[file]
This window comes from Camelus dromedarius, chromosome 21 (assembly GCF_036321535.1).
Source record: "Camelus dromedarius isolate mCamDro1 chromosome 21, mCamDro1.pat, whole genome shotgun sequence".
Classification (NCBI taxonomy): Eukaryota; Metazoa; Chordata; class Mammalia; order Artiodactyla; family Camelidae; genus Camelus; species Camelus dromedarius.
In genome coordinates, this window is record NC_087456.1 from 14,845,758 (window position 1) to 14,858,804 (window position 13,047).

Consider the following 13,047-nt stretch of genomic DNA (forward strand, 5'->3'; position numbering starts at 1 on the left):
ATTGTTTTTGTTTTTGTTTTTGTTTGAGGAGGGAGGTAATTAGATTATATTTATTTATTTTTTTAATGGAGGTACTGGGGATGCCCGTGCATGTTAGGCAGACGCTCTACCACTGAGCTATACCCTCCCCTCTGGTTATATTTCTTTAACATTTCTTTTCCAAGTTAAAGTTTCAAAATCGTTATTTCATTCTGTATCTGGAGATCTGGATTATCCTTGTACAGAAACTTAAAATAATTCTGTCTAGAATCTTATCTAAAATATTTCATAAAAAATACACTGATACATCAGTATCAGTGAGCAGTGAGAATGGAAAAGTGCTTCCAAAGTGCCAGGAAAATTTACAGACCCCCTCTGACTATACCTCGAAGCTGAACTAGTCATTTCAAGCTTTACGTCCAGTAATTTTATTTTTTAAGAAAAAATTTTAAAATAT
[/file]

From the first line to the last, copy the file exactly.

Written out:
This window comes from Camelus dromedarius, chromosome 21 (assembly GCF_036321535.1).
Source record: "Camelus dromedarius isolate mCamDro1 chromosome 21, mCamDro1.pat, whole genome shotgun sequence".
Classification (NCBI taxonomy): Eukaryota; Metazoa; Chordata; class Mammalia; order Artiodactyla; family Camelidae; genus Camelus; species Camelus dromedarius.
In genome coordinates, this window is record NC_087456.1 from 14,845,758 (window position 1) to 14,858,804 (window position 13,047).

Consider the following 13,047-nt stretch of genomic DNA (forward strand, 5'->3'; position numbering starts at 1 on the left):
ATTGTTTTTGTTTTTGTTTTTGTTTGAGGAGGGAGGTAATTAGATTATATTTATTTATTTTTTTAATGGAGGTACTGGGGATGCCCGTGCATGTTAGGCAGACGCTCTACCACTGAGCTATACCCTCCCCTCTGGTTATATTTCTTTAACATTTCTTTTCCAAGTTAAAGTTTCAAAATCGTTATTTCATTCTGTATCTGGAGATCTGGATTATCCTTGTACAGAAACTTAAAATAATTCTGTCTAGAATCTTATCTAAAATATTTCATAAAAAATACACTGATACATCAGTATCAGTGAGCAGTGAGAATGGAAAAGTGCTTCCAAAGTGCCAGGAAAATTTACAGACCCCCTCTGACTATACCTCGAAGCTGAACTAGTCATTTCAAGCTTTACGTCCAGTAATTTTATTTTTTAAGAAAAAATTTTAAAATAT